inches in diameter for an 8-inch fan; about 6 ½ inches in diameter for a 6-inch fan), and fasten directly to the bulkhead. The 6-inch duct fan I bought from Home Depot (not a personal endorsement) did not have an obvious mounting mechamism to attach to the bulkhead, so I used tin-snips to cut out mounting tabs (see figure 8). 9. Now set the bulkhead in place (5 to 5 ½ inches from the front panel, as in figure 4, and fasten it temporarily in position by two screws through the left side panel. 10. Center the 1 ½ inch diameter air vent hole in the front panel, directly in front of the fan motor, about 1 inch away from the motor. This will allow the relatively cool room temperature air to pass over the motor and cool it (figure 2). 11. Next, fasten the right side, back, and top in place using wood glue and #8 1-inch wood screws.

4. Next, screw the left side panel and front panel to the base (figure 7). I also used wood glue (Titebond) to make the joints stronger. 5. Fasten the wire to the porcelain sockets. Connect the wire that goes to the yellow screws on the sockets to the thermostat, mounted near the rear on the left side panel. The yellow screws on the socket connect to the center pole, rather than the threaded wall of the socket. 6. Connect the wire that goes to the white screws on the sockets to the white wire in the extension cord (see figure 6). 7. Connect the ground wire (green) in the extension cord either to the ground wire coming from the fan motor (as in figure 6), or directly to the junction box.

12. Enclose the heat shield in heavy-duty household aluminum wrap. This provides a reflective surface to protect the plywood heat shield. It also provides a smooth surface on the top of the shield for easier removal of juices that may drip from the drying trays.

Figure 9. Completed drying tray, assembled from ¾ × ¾-inch wood pieces and 1 mm mesh nylon screen

Figure 8. Fan mounted onto bulk-head via "tabs" made with tinsnips

8. If you're using a duct-type fan, which I recommend, cut the necessary hole in the bulkhead (about 8 ½

13. To build drying trays like that shown in figure 9, I used 1 × 1-inch nominal (¾ × ¾-inch actual) pieces of wood, cut to the lengths indicated in figures 3 and 4. Use L-brackets to re-inforce the corners of the trays and prevent twisting of the wood pieces (figure 10). Lay the 1 mm mesh nylon screen over the finished tray frame, and cut the screen around the tray frame, adding 1 ½ to 2-inches of screen to the overall dimensions.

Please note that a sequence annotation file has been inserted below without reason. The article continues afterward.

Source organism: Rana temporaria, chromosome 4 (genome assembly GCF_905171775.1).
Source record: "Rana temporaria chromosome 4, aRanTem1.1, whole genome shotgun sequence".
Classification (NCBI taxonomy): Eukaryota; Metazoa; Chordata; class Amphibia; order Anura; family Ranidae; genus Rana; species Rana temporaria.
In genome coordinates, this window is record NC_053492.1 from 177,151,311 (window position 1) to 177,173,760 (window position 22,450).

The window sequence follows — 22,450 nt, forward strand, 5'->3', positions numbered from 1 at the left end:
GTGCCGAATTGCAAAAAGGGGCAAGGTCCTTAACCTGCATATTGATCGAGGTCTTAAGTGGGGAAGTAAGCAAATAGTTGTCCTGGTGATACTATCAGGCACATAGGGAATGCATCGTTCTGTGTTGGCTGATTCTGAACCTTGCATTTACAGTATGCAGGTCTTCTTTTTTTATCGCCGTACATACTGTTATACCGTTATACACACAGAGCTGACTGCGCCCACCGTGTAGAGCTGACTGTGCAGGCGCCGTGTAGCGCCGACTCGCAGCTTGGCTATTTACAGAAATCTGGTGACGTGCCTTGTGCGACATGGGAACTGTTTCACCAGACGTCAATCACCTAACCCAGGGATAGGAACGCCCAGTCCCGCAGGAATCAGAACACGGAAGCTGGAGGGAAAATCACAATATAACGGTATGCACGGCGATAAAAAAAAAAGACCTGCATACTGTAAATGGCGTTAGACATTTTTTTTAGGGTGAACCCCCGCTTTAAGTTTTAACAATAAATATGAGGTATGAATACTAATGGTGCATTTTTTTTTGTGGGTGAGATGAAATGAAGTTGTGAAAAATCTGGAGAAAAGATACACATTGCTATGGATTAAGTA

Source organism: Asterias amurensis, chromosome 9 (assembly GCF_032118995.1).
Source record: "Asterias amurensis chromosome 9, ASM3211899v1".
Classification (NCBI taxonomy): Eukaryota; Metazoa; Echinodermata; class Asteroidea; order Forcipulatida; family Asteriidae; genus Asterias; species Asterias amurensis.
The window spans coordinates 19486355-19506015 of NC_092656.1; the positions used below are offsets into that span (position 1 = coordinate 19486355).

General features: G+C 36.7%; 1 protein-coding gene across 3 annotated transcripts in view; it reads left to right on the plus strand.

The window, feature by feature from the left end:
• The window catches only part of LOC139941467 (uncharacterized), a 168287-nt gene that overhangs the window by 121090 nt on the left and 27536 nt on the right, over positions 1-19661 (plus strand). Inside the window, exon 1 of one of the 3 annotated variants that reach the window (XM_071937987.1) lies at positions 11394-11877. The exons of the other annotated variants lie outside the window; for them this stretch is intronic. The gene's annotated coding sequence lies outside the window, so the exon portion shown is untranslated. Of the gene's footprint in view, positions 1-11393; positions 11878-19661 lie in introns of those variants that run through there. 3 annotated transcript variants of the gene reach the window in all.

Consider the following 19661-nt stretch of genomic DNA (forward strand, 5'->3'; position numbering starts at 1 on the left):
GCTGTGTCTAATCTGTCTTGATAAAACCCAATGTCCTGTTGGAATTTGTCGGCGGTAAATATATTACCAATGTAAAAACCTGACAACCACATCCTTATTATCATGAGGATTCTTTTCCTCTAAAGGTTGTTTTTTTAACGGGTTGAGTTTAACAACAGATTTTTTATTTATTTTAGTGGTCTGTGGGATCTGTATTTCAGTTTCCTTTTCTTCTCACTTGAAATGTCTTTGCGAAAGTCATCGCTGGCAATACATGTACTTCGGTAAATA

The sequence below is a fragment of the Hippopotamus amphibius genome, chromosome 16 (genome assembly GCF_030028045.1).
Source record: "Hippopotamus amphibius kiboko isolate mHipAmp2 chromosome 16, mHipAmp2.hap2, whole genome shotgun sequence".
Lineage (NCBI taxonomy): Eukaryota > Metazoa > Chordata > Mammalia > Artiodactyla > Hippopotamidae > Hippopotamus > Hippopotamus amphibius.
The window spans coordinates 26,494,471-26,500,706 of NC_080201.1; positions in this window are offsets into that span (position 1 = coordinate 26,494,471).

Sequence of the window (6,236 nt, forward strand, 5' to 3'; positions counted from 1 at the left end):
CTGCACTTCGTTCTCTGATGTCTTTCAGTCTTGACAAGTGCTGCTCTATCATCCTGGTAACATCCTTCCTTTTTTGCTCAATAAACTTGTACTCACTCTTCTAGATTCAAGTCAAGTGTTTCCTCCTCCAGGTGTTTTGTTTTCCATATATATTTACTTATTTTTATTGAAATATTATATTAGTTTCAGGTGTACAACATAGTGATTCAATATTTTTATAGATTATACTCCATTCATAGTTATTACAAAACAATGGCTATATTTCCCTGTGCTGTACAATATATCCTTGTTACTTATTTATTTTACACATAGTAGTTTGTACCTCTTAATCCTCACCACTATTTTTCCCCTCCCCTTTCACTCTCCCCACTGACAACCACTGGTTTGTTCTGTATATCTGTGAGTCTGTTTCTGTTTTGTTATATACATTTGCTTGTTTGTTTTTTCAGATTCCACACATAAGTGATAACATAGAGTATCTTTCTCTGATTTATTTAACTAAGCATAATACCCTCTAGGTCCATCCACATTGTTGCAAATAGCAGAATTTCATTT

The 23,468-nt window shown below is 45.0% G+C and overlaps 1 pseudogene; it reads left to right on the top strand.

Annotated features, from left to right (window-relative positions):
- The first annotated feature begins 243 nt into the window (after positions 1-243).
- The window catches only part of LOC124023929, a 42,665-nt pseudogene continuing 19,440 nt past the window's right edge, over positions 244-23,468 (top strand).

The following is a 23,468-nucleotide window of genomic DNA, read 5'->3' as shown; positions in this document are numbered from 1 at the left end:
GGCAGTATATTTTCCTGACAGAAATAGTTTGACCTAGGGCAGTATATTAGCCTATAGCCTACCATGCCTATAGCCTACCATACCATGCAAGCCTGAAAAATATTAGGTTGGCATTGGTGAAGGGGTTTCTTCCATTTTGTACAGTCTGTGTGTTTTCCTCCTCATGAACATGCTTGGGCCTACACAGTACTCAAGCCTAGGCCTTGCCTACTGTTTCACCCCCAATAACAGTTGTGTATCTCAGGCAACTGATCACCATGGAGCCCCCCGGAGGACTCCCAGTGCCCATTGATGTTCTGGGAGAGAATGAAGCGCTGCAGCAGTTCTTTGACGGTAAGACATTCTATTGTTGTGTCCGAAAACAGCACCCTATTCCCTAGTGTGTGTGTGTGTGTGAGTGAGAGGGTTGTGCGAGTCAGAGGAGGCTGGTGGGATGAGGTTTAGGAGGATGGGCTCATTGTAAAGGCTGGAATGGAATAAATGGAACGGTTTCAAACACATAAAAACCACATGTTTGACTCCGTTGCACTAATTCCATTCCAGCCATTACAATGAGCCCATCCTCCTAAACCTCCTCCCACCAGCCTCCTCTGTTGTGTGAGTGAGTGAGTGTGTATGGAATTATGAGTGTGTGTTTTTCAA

Figure 10. "L-bracket" used to re-inforce corners of drying trays

· Meat (jerky); start at 100 °F, increase to 165 °F (internal temperature of 155 °F; follow professional advice for your situation) · Fruits; 135­145 °F · Vegetables; 140­150 °F (max. 165 °F) During the early stages of drying, open the door about ½ to ¾ inch to allow easy escape of moisture laden air. As moist air exhausts at the top of the unit, fresh air will be taken in along the sides of the partially opened door. Test to determine when the first, high-moisture drying stage is completed. Hold your hand or a mirror at the opening at the top of the door. When moisture no longer tends to condense, close the door. The air exchange provided by the two 1 ½-inch diameter vents should be sufficient to complete the drying process.

14. Staple the screen to one side of the tray frame using ¼-inch staples, then staple the opposing side after pulling the screen tight. Staple the remaining two sides in a similar fashion. Pull the screen as tight as is practical, as the weight of the fresh fruit will cause some sagging. Finally, trim the excess screen using scissors or a razor knife. It is possible that metal screen would be a better alternative to nylon, as metal screen would likely sag less, though nylon has worked fine for me. 15. You'll need some type of adjustable latch to hold the door in a partially opened position during the initial stages of drying, when the moisture is being removed rapidly. I used a small length of chain and a hook, but a standard ball-link chain with a catch would also work, as would a length of velcro glued to the side of the unit. 16. As a check on your thermostat setting, you should have a thermometer capable of reading within the range of 100 ­ 160 °F. A kitchen-type meat thermometer works nicely.


Wash trays with hot water and a detergent when they become soiled with dried-on juices. Scrubbing the screens over a flat surface (e.g. a large cutting board) will allow you to clean the nylon mesh without stretching it and causing excessive sagging.


For most moist fruits and blanched vegetables, load the trays at the rate of 1 to 2 lbs. of fresh product per square foot of tray surface. Place nuts and meats only 1 layer deep on the trays. The following thermostat settings are suggestions: · Nuts; 100­105 °F